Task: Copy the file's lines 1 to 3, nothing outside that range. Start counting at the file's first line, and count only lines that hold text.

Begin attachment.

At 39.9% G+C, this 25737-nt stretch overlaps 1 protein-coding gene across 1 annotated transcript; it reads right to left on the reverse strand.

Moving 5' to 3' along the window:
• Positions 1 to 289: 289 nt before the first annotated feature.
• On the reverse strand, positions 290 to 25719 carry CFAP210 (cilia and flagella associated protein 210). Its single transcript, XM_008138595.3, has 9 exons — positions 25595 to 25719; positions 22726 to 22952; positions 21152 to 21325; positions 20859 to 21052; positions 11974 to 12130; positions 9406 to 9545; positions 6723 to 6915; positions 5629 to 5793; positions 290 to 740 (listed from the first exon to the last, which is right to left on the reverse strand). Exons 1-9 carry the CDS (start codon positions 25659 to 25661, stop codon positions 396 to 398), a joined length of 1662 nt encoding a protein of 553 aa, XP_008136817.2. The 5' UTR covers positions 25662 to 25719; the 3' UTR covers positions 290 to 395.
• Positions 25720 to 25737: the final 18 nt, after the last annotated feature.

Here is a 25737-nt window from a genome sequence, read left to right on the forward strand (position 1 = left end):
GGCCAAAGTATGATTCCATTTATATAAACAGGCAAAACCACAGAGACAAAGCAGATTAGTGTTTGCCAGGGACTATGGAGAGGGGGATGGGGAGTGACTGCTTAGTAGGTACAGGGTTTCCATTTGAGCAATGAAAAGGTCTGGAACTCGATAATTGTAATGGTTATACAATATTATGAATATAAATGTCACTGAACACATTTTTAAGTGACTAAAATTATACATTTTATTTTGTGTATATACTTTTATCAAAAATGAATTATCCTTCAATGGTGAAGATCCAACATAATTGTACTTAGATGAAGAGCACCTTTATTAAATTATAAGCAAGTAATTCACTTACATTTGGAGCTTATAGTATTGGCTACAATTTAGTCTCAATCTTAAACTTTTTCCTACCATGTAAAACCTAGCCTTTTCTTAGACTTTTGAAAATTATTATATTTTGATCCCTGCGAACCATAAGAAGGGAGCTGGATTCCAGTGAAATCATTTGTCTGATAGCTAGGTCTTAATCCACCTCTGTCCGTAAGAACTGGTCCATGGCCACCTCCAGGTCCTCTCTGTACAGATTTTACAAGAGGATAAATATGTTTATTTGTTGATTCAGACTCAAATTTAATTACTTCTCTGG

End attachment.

At 39.9% G+C, this 25737-nt stretch overlaps 1 protein-coding gene across 1 annotated transcript; it reads right to left on the reverse strand.

Moving 5' to 3' along the window:
• Positions 1 to 289: 289 nt before the first annotated feature.